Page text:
For the record, I'm not suggesting we add the Proto-Gospel to the canon of scripture. The text as we have it seems to have not been written directly by St. James, so a clear apostolic authorship cannot be claimed.

    2. Sorry, I misunderstood your statement above on the text's dignity above. But I was also addressing another issue on Josephology: the attack on this book due to its support of the old st. Joseph.

      Nor I am expert on that matters, but when I studied it at university, it was stated that those discussions have begun long before the advent of Our Lord, though their final recensions (Talmud) were far more recent; indeed, those folktales are likely to be much older - as those oral traditions use to be. That st. Joseph had that tale in mind is a possibility, which from my point of view doesn't undermine his nor Mary's role on the History of Salvation.

      Anyway, I am just speculating!

    3. Justinianus, I am not sure that you are exactly correct when you say, "the Council of Trent actually threw out some books: 3 and 4 Maccabeans, the Prayer of Manases, &c." The Council of Trent's decree on Scripture, merely defined a canon of Scripture. It did not rule against the inspiration of any text outside that canon, nor did it rule that other books could not be included in the canon by a future council, or that the Eastern Churches could not continue to use additional books as canonical. The Council of Trent was directed against Protestantism, not the Eastern Churches.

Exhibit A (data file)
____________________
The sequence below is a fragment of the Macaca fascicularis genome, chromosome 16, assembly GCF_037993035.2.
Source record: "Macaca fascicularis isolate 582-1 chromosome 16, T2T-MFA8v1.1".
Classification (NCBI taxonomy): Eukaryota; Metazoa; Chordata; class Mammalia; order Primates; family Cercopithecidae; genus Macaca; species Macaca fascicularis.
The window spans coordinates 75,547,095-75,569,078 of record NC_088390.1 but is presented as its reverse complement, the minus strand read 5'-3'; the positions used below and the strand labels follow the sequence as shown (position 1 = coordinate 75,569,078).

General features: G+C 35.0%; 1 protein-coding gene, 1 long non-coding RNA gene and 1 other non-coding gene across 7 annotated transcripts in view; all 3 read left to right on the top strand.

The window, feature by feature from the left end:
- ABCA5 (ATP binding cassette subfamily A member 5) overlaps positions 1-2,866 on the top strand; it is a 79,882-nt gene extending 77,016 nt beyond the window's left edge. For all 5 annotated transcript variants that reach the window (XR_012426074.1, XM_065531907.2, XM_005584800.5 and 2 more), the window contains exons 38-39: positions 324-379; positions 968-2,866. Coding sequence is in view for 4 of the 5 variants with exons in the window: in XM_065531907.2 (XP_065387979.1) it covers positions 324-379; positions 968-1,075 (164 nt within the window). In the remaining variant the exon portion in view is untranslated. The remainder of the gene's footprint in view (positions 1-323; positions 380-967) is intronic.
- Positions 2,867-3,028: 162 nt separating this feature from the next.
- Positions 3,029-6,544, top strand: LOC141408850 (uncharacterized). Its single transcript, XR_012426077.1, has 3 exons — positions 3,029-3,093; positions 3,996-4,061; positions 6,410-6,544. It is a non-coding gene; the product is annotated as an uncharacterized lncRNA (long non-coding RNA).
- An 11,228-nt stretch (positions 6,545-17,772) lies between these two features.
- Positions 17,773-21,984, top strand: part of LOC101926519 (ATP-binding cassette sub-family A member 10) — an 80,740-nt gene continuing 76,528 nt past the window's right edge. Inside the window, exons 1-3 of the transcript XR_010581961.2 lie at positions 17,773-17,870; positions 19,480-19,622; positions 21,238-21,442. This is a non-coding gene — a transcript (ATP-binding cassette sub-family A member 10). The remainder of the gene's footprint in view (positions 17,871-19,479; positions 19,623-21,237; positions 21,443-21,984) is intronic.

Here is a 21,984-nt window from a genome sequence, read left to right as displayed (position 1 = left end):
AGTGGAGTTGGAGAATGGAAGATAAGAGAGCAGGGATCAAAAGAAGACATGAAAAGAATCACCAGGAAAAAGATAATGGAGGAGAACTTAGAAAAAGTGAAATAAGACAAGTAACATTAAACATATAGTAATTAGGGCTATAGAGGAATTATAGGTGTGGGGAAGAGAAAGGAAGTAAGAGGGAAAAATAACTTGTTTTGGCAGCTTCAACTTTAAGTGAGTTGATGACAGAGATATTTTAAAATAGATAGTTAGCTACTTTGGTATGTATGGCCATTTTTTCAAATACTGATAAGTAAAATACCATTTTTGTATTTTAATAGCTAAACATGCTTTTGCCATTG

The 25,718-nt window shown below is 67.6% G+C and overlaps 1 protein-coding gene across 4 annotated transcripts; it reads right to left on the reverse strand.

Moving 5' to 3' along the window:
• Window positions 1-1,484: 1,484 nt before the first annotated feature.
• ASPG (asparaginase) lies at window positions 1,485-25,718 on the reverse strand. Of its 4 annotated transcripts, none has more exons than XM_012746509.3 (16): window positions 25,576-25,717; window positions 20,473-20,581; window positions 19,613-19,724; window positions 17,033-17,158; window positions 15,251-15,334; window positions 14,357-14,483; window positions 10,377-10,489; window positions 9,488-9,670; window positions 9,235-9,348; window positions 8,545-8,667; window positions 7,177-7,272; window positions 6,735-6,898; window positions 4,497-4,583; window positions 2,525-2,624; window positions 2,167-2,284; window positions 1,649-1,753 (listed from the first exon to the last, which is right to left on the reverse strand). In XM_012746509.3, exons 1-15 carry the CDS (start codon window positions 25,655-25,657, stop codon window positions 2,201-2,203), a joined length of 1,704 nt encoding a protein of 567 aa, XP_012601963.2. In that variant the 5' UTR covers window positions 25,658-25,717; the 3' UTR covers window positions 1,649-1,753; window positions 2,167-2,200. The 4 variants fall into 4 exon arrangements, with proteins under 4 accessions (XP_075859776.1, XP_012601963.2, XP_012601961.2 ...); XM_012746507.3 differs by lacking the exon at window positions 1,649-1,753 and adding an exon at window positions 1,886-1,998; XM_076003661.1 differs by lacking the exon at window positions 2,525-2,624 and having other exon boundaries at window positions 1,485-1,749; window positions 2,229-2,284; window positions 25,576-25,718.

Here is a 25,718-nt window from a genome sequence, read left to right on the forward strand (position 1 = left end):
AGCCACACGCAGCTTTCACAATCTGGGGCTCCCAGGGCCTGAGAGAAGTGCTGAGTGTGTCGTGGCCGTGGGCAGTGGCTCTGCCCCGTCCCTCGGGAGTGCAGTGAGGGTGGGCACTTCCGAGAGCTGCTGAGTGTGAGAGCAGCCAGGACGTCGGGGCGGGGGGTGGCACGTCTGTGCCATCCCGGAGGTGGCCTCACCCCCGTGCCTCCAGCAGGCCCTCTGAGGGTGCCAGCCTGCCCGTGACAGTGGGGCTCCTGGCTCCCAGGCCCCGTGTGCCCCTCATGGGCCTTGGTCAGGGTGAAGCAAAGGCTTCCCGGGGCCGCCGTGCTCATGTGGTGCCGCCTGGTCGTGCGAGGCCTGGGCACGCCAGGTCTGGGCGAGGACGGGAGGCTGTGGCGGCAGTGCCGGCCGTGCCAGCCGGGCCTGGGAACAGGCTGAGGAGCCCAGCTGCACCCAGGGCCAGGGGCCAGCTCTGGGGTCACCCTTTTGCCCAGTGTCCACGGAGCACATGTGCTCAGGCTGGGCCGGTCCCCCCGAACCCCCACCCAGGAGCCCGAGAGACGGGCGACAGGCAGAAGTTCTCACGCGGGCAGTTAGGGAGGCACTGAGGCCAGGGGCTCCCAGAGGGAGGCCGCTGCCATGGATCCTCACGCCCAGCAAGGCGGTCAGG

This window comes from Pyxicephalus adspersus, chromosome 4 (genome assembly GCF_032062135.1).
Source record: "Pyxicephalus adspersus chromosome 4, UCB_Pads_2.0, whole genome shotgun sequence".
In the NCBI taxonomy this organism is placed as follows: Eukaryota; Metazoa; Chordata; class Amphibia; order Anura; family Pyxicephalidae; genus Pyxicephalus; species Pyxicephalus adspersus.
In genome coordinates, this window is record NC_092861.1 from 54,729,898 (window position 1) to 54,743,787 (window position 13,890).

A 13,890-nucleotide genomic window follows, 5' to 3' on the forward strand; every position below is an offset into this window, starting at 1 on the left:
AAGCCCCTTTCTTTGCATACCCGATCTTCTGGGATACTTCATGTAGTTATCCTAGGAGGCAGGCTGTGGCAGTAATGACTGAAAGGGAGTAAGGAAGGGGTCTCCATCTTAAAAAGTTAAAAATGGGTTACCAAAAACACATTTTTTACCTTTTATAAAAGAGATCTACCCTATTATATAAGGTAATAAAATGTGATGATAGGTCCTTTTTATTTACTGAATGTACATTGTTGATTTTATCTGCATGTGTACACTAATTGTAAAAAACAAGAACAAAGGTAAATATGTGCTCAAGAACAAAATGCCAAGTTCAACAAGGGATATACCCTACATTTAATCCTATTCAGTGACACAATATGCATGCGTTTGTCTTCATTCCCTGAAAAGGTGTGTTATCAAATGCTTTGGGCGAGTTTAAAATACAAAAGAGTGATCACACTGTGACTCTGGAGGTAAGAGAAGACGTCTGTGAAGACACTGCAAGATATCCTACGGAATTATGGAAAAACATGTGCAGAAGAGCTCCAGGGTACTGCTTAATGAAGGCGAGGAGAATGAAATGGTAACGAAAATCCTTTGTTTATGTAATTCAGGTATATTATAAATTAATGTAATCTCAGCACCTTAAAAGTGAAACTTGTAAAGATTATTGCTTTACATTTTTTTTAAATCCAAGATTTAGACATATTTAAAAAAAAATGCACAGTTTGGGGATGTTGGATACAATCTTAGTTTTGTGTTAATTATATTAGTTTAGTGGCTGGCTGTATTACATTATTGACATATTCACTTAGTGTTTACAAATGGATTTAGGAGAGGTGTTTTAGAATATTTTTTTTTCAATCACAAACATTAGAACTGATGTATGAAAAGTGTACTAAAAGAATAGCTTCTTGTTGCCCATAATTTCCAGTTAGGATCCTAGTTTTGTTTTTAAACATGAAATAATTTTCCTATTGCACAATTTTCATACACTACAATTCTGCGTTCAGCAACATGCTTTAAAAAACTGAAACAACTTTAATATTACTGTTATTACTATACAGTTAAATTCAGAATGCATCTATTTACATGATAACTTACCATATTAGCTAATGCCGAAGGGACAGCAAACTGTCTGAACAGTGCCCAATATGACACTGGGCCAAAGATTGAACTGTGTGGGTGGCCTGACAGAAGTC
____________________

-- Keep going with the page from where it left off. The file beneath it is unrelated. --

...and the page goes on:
Secondly, you claim that the council "threw out" books and "broke with Tradition." Whatever tradition you are talking about, it is not the Roman tradition. The Council of Florence gave the same list of books as Trent.

      [The Holy Roman Church] professes that one and the same God is the author of the old and the new Testament — that is, the law and the prophets, and the gospel — since the saints of both testaments spoke under the inspiration of the same Spirit. It accepts and venerates their books, whose titles are as follows.

      Five books of Moses, namely Genesis, Exodus, Leviticus, Numbers, Deuteronomy; Joshua, Judges, Ruth, four books of Kings, two of Paralipomenon, Esdras, Nehemiah, Tobit, Judith, Esther, Job, Psalms of David, Proverbs, Ecclesiastes, Song of Songs, Wisdom, Ecclesiasticus, Isaiah, Jeremiah, Baruch, Ezechiel, Daniel; the twelve minor prophets, namely Hosea, Joel, Amos, Obadiah, Jonah, Micah, Nahum, Habakkuk, Zephaniah, Haggai, Zechariah, Malachi; two books of the Maccabees; the four gospels of Matthew, Mark, Luke and John; fourteen letters of Paul, to the Romans, two to the Corinthians, to the Galatians, to the Ephesians, to the Philippians, two to the Thessalonians, to the Colossians, two to Timothy, to Titus, to Philemon, to the Hebrews; two letters of Peter, three of John, one of James, one of Jude; Acts of the Apostles; Apocalypse of John.

      The list of books given by Trent and Florence is the same list given by the 3rd/4th Century North African Church and by the Roman Church in the Gelasian Decretal and other sources. As such, I would say that if there is any Roman tradition, it is the very same as the tradition given by Trent.